Where the issue stands today: Federally licensed dealers legally can sell a wide array of guns and ammunition to buyers who are at least 18 years old and pass background checks. This includes military-style automatic rifles that can fire multiple bullets with a single squeeze of the trigger. In addition, weapons are widely available through illegal channels and through private, unlicensed sales.
Politicians hesitate to pass stricter laws, for the reasons described above.
To resolve entrenched problems, we need first to recognize consensus where it exists. For legal obstacles, we must find constitutional solutions that are principled and helpful.
Principles involved: As this blog wrote in Guns: Applying Principles to the Issues (July 13, 2021), and Federal Gun Control: Applying Principles (July 16, 2021), the governmental principles of freedom, law and justice, protecting the vulnerable, and limited government all are relevant here, along with the crucial leadership principle of peace.
Solutions: There are several things on which we think the vast majority of Americans (i.e., those who do not sell guns for a living and have no intention of shooting anyone) would agree: (1) there should be significant restrictions on who can buy and own guns, and any restrictions would be effective only if done at the national level; (2) licensing of sellers and registration of ownership in a comprehensive federal database will keep some guns out of the wrong hands; (3) presale background checks, waiting periods, and higher age restrictions, along with removal of guns from those who commit a felony or are mentally ill, all would be helpful; and (4) the military and police may need automatic and semi-automatic weapons, but the rest of us do not.
We understand that opponents of additional gun laws and some proponents of shooting fear that allowing any new control will produce even stricter restrictions and eventually will lead to “taking away our guns.” But, so too, might disallowing new gun control produce more guns in America and make it easier for bad people to murder the innocent. Both are “slippery slope” arguments with weight.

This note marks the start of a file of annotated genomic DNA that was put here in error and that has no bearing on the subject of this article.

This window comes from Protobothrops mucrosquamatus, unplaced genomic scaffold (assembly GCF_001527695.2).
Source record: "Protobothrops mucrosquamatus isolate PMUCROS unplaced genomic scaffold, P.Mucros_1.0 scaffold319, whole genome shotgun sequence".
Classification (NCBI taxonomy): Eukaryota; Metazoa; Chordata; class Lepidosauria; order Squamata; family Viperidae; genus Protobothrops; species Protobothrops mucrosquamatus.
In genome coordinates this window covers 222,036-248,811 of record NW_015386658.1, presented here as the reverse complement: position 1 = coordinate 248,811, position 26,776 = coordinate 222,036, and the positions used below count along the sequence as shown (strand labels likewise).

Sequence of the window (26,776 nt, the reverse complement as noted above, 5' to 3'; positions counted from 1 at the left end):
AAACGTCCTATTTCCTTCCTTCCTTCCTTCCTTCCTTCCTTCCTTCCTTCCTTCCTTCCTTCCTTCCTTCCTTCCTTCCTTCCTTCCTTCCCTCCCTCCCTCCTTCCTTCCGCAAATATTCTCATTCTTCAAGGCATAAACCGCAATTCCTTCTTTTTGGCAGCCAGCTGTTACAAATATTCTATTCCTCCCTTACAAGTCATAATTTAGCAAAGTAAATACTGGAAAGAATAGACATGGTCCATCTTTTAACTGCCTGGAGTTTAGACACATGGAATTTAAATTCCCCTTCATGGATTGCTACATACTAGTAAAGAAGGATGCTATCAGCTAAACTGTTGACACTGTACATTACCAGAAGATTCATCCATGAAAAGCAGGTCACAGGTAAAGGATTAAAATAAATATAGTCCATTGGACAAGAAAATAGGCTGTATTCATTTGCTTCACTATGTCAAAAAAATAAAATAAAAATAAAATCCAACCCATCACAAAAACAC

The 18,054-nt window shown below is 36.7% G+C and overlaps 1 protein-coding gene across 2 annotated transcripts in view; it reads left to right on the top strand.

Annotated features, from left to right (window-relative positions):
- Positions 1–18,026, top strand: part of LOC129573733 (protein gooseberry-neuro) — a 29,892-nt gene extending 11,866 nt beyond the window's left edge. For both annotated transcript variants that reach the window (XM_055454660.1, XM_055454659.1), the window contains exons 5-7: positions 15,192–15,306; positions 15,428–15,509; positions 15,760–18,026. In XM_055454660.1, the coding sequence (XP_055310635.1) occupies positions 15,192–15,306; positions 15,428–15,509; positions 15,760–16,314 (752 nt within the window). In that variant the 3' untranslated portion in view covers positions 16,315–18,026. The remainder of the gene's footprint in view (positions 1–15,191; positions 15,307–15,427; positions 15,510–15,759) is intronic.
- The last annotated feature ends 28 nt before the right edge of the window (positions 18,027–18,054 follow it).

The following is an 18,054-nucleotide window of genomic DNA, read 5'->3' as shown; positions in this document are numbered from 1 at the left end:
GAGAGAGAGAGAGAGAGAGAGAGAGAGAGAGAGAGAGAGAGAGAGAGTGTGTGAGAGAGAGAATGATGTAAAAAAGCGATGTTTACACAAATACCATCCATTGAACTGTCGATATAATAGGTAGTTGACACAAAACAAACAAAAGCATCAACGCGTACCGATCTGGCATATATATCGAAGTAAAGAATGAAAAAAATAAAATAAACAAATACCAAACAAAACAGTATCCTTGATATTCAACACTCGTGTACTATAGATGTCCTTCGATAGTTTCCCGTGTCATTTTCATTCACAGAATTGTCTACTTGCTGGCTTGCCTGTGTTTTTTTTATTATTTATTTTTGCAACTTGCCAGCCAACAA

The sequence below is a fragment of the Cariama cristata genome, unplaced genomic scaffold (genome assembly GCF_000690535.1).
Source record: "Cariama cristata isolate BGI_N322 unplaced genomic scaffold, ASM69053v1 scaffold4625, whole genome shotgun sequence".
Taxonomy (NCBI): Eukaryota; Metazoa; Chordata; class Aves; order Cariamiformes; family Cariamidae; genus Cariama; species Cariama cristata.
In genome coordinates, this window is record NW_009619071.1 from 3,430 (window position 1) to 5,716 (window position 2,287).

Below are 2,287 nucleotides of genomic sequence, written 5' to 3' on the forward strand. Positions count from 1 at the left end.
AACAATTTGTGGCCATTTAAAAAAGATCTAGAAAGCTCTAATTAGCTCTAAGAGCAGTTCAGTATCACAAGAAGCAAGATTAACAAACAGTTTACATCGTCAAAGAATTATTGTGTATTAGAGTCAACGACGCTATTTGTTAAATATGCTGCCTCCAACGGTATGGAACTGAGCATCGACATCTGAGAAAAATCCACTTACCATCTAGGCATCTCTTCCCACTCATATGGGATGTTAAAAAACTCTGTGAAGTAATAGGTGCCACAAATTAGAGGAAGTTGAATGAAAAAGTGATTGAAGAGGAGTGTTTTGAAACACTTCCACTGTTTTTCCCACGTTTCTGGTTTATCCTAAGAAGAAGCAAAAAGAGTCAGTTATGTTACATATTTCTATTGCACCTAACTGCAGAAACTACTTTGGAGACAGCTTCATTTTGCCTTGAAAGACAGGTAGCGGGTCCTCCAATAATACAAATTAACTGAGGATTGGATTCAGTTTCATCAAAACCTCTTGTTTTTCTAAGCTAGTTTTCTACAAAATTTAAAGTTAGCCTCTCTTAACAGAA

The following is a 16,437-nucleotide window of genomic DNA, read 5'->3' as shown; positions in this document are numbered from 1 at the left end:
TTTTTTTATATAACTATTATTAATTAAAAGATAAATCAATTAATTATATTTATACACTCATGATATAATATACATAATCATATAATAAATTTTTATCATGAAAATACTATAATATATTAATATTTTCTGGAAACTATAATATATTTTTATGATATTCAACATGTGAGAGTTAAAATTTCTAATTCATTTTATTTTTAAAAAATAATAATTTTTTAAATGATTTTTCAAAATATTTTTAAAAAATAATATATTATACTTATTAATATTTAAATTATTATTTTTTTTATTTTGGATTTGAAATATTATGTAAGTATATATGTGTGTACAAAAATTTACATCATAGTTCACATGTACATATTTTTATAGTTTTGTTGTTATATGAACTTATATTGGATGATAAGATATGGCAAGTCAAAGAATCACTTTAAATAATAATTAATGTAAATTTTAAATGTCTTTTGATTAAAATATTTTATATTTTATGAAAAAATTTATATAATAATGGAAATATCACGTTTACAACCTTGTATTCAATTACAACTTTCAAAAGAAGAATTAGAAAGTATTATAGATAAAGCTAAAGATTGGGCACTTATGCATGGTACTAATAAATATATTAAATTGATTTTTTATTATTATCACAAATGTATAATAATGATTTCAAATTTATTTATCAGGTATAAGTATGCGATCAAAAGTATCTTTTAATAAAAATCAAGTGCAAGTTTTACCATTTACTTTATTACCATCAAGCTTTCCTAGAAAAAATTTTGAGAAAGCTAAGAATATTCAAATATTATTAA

Something does have to give. Based on our often-expressed principles, this blog thinks the optimal path forward politically is found in the four areas of consensus enumerated above, none of which infringes on Second Amendment rights. True, a new law based on these fundamental points would not be perfect and would not totally eliminate all problems. Some Members of Congress even may be ousted if they vote for such a bill. That is too bad, in every sense of the phrase.
Nevertheless, there is no perfect solution to mass shootings or gun violence generally, so we must look only for options that will bring progress. To paraphrase, perfect can be the enemy of better. We are looking for anything that will improve the current situation.
America is tired of virtue signaling, empty thoughts and prayers, and copy and paste condolences. America also is tired of politicians spouting off and making angry political noise about shootings and gun control. We need to try something real and meaningful. Because what Americans find most tiring are mass shootings and gun deaths.
Written by Quentin R. Wittrock, founder of Principle Based Politics.
Look for his posts each week, as this blog will explore and promote the idea of principle in politics, both as to individual elected leaders and our federal government as an institution.